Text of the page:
Qatar's Ministry of Commerce and Industry (MoCI) announced Tuesday that it has filed and published its first written submission in its challenge to Saudi Arabia's failure to protect intellectual property in accordance with its international obligations as a member of the World Trade Organisation (WTO).
The dispute is currently being considered by a WTO panel, which will evaluate the multiple claims brought by Qatar under the WTO agreement on Trade-related Aspects of Intellectual Property Rights (TRIPS). Qatar's first written submission is available here
As detailed in Qatar's 112-page submission (and supported by 178 exhibits), Saudi Arabia has taken actions that represent not only violations of its obligations to protect intellectual property rights of Qatari nationals, but also the rights of nationals from other trading partners, including (among many others) the United States and the European Union.
Qatar explains how Saudi Arabia has actively and aggressively violated its obligations under the TRIPS agreement. More generally, the submission explains how such violations have exposed deep-seated and fundamental flaws in Saudi Arabia's commitment to enforcement procedures consistent with the TRIPS agreement.
In publishing this submission, Qatar aims to better inform rights holders and countries around the world of the threat that this unchecked piracy creates for intellectual property rights, generally, and the global sports and media industries, in particular. In a global economy whose growth depends on innovation and creativity now more than ever, strong intellectual property protection is critical.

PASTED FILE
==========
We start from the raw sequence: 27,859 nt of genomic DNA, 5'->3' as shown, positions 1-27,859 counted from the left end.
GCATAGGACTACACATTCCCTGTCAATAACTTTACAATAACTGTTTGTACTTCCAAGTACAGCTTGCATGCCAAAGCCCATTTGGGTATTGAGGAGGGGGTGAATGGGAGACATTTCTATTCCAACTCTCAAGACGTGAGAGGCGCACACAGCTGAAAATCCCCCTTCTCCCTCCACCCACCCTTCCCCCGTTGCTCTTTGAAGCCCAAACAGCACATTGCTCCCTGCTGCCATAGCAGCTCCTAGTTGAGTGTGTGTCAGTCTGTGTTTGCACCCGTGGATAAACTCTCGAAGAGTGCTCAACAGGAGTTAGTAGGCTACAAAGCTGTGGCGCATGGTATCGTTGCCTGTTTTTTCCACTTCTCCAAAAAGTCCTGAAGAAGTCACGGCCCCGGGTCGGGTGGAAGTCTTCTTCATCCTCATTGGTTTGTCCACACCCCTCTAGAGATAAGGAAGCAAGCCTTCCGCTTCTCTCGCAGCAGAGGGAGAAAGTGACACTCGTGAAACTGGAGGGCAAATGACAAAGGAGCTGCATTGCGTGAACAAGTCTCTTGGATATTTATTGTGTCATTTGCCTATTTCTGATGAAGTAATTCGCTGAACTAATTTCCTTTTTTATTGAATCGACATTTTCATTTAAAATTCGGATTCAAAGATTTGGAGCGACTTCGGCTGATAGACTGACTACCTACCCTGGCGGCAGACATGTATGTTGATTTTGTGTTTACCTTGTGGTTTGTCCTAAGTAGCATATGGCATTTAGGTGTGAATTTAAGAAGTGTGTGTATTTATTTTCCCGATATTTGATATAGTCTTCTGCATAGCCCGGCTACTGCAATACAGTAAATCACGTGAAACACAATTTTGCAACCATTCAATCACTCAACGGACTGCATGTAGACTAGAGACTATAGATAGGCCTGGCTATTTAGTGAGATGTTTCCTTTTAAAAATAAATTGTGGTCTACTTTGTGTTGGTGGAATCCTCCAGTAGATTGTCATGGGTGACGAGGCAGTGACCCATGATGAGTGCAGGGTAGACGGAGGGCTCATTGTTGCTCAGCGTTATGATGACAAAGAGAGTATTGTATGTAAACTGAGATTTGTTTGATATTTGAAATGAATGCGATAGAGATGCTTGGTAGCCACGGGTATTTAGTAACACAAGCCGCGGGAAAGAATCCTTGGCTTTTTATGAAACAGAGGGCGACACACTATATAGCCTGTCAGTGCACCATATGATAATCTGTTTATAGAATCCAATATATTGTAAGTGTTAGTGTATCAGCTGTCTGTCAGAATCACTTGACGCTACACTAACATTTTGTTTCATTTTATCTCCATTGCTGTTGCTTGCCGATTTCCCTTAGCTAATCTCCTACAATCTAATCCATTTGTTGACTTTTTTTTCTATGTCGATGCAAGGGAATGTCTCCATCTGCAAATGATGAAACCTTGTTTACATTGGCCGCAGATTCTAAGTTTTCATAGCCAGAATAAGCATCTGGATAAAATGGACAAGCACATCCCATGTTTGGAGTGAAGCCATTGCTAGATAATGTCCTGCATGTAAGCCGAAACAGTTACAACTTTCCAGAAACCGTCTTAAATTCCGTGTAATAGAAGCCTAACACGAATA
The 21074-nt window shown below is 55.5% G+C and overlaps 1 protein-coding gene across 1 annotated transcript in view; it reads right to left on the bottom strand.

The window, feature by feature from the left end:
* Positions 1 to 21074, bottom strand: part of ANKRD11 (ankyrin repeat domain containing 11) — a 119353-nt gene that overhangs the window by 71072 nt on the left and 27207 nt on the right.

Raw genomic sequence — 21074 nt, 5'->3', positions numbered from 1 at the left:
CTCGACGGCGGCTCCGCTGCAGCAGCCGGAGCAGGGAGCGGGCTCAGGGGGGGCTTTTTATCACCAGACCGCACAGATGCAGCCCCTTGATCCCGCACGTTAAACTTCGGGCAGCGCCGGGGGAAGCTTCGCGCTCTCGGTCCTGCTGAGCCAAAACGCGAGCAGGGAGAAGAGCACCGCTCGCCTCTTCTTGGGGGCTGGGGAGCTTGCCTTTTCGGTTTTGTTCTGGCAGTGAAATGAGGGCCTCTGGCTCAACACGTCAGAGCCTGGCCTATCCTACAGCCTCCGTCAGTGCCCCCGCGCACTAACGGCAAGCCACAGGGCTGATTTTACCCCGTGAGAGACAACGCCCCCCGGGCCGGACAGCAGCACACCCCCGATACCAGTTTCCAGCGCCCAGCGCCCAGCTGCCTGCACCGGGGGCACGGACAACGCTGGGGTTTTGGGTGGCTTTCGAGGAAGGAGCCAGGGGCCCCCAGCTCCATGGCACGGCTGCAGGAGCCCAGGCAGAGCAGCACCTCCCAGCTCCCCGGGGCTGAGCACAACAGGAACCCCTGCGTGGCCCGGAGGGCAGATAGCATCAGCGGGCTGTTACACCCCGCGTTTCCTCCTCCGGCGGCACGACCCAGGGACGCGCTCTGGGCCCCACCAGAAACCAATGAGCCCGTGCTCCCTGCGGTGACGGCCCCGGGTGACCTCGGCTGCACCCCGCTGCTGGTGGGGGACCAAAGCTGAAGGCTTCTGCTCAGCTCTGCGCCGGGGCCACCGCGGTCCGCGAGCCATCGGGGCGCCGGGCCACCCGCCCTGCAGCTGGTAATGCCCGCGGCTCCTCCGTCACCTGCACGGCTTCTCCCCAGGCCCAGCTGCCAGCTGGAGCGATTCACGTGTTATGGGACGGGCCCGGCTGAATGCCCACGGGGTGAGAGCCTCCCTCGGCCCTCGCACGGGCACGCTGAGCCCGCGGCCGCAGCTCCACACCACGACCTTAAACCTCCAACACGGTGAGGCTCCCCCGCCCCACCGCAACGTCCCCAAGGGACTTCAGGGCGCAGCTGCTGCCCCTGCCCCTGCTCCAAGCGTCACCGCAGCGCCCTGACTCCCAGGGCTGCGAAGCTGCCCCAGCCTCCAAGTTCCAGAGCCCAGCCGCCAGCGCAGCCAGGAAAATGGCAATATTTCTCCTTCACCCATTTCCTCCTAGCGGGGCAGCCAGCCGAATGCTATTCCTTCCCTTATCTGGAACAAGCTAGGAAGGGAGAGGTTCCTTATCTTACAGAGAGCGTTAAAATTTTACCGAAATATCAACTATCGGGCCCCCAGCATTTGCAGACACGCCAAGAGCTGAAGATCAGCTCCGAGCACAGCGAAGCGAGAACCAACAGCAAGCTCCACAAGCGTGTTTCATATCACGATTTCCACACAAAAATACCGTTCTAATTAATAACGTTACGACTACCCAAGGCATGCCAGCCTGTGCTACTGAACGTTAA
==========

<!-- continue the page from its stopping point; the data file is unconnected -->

Of particular concern, a sophisticated Saudi-based broadcast pirate named "beoutQ" has been illegally broadcasting copyrighted media content of a Qatari company - beIN Media Group - in Saudi Arabia and beyond, including through the sale of beoutQ subscriptions and set-top decoder boxes at numerous retail outlets across Saudi Arabia. In addition to beIN's proprietary and licensed content, the beoutQ boxes allow access to thousands of pirated movies, TV shows, and TV channels from around the globe.
Contrary to its obligations under the TRIPS agreement, Saudi Arabia has, among other things, refused to take any effective action against beoutQ; restricted or otherwise frustrated beIN's ability to pursue civil actions before the Saudi courts; denounced beIN's requests to investigate and prevent the pirate's unauthorised broadcasts; and sponsored public gatherings with beoutQ screenings.
Qatar's Ministry of Commerce and Industry has stressed that Saudi Arabia's actions constitute a flagrant violation of Saudi's international and moral obligations, a position that Qatar will further demonstrate in the coming months during two oral hearings in Geneva, Switzerland, before the WTO panel, as well as in additional written submissions.